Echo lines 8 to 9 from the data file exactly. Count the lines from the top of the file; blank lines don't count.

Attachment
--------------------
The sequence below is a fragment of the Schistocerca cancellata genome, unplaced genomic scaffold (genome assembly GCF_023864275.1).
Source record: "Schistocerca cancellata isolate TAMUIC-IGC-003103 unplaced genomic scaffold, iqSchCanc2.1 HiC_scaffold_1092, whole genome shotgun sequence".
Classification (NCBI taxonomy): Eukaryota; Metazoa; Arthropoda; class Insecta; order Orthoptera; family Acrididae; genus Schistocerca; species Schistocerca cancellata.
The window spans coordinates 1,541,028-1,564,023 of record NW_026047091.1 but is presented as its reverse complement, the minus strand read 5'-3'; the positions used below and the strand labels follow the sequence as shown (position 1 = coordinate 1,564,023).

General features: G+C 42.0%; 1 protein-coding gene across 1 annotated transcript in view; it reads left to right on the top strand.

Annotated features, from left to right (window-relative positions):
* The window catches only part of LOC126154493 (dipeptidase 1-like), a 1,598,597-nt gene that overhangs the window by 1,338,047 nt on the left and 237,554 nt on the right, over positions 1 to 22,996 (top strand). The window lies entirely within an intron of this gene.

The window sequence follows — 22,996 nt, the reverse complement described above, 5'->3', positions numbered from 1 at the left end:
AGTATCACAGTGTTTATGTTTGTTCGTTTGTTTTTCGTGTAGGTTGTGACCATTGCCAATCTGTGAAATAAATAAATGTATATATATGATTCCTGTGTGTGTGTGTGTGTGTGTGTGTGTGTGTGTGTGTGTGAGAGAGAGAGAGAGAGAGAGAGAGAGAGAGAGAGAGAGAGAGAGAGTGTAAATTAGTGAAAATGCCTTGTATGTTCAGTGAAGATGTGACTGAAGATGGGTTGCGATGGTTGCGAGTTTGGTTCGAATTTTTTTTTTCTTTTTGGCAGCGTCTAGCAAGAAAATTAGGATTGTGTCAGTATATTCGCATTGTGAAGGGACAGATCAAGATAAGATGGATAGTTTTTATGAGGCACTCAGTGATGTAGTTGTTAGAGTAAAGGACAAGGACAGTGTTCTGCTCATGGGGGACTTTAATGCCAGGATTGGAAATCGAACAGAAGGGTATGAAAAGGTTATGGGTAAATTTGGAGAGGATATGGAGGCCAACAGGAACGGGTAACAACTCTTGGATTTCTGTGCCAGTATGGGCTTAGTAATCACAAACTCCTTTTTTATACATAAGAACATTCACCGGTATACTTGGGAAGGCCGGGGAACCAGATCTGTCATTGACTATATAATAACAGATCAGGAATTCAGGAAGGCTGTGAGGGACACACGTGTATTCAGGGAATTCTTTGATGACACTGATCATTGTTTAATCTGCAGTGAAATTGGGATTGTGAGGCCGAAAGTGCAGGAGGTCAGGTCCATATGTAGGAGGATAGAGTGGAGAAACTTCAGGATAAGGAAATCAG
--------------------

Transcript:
The window sequence follows — 22,996 nt, the reverse complement described above, 5'->3', positions numbered from 1 at the left end:
AGTATCACAGTGTTTATGTTTGTTCGTTTGTTTTTCGTGTAGGTTGTGACCATTGCCAATCTGTGAAATAAATAAATGTATATATATGATTCCTGTGTGTGTGTGTGTGTGTGTGTGTGTGTGTGTGTGTGTGAGAGAGAGAGAGAGAGAGAGAGAGAGAGAGAGAGAGAGAGAGAGAGTGTAAATTAGTGAAAATGCCTTGTATGTTCAGTGAAGATGTGACTGAAGATGGGTTGCGATGGTTGCGAGTTTGGTTCGAATTTTTTTTTTCTTTTTGGCAGCGTCTAGCAAGAAAATTAGGATTGTGTCAGTATATTCGCATTGTGAAGGGACAGATCAAGATAAGATGGATAGTTTTTATGAGGCACTCAGTGATGTAGTTGTTAGAGTAAAGGACAAGGACAGTGTTCTGCTCATGGGGGACTTTAATGCCAGGATTGGAAATCGAACAGAAGGGTATGAAAAGGTTATGGGTAAATTTGGAGAGGATATGGAGGCCAACAGGAACGGGTAACAACTCTTGGATTTCTGTGCCAGTATGGGCTTAGTAATCACAAACTCCTTTTTTATACATAAGAACATTCACCGGTATACTTGGGAAGGCCGGGGAACCAGATCTGTCATTGACTATATAATAACAGATCAGGAATTCAGGAAGGCTGTGAGGGACACACGTGTATTCAGGGAATTCTTTGATGACACTGATCATTGTTTAATCTGCAGTGAAATTGGGATTGTGAGGCCGAAAGTGCAGGAGGTCAGGTCCATATGTAGGAGGATAGAGTGGAGAAACTTCAGGATAAGGAAATCAG